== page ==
31. The method of claim 30 wherein after programming said addressed EEPROM transistor, the threshold voltage of said addressed EEPROM transistor is sufficiently above said substrate voltage such that said addressed EEPROM transistor cannot form a conductive channel between its source and drain when the voltage of said control gate of said addressed EEPROM transistor is not more than approximately one volt above said substrate voltage.
32. The method of claim 31 wherein after programming said addressed EEPROM transistor the threshold voltage of said addressed EEPROM transistor is approximately between one volt above said substrate voltage and four volts above said substrate voltage.
33. The method of claim 25 wherein said programming of said addressed EEPROM transistor is performed by lowering the operating voltage of said control gate of said addressed EEPROM transistor to be approximately equal to said substrate voltage, and wherein the operating voltage of said drain of said addressed EEPROM transistor is kept between approximately nine to eighteen volts above said substrate voltage;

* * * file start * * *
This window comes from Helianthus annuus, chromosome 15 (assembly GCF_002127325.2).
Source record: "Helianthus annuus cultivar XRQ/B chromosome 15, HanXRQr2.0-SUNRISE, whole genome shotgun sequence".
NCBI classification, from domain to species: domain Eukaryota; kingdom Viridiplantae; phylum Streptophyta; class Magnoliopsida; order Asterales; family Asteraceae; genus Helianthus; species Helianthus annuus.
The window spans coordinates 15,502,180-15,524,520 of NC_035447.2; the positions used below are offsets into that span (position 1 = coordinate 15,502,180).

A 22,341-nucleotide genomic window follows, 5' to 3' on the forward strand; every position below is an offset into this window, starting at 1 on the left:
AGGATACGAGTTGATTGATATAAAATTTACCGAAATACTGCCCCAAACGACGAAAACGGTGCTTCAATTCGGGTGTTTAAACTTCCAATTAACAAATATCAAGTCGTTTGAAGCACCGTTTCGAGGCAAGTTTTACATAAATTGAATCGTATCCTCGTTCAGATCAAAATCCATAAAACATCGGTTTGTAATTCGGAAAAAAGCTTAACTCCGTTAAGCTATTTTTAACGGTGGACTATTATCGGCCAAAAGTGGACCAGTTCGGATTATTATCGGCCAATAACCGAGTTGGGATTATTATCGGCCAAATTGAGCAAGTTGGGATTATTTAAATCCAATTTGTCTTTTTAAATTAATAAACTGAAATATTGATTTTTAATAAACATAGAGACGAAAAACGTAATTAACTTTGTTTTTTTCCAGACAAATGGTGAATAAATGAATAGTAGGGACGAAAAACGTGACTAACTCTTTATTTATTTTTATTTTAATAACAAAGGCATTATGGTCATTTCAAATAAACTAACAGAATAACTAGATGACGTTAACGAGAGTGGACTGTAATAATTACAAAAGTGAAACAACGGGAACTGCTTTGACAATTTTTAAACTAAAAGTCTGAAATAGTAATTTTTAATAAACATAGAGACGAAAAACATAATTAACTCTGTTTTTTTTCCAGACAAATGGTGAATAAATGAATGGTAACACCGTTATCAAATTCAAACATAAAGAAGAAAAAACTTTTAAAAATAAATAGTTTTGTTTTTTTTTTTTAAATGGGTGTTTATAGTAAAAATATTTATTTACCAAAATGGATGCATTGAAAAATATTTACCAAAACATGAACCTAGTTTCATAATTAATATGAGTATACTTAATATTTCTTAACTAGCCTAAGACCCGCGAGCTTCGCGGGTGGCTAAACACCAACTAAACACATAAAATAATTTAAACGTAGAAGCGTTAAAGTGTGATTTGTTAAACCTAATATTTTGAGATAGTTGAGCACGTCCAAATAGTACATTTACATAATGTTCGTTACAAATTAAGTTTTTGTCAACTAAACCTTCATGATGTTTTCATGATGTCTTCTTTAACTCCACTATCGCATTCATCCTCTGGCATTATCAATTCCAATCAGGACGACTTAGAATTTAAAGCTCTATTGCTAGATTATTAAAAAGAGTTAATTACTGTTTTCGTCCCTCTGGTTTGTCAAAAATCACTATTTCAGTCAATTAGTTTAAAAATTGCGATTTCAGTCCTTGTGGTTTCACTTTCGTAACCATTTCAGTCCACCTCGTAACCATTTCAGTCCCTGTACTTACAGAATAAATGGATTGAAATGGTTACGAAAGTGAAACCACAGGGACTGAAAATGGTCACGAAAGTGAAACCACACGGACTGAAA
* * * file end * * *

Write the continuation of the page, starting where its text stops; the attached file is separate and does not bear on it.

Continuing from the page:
and wherein the operating voltage of said control gates of all other EEPROM transistors located in the row adjacent to the row in which said addressed EEPROM transistor is located is approximately twelve volts above said substrate voltage;
and wherein said operating voltage of said source of said addressed EEPROM transistor is kept at approximately eleven to thirteen volts above said substrate voltage;
and wherein said operating voltages of said sources of all other EEPROM transistors of said row of said addressed EEPROM transistors are each approximately six volts above said substrate voltage.
34. The method of claim 33 wherein after programming said addressed EEPROM transistor, the threshold voltage of said addressed EEPROM transistor is sufficiently above said substrate voltage such that said addressed EEPROM transistor cannot form a conductive channel between its source and drain when the voltage of said control gate of said addressed EEPROM transistor is not more than approximately one volt above said substrate voltage.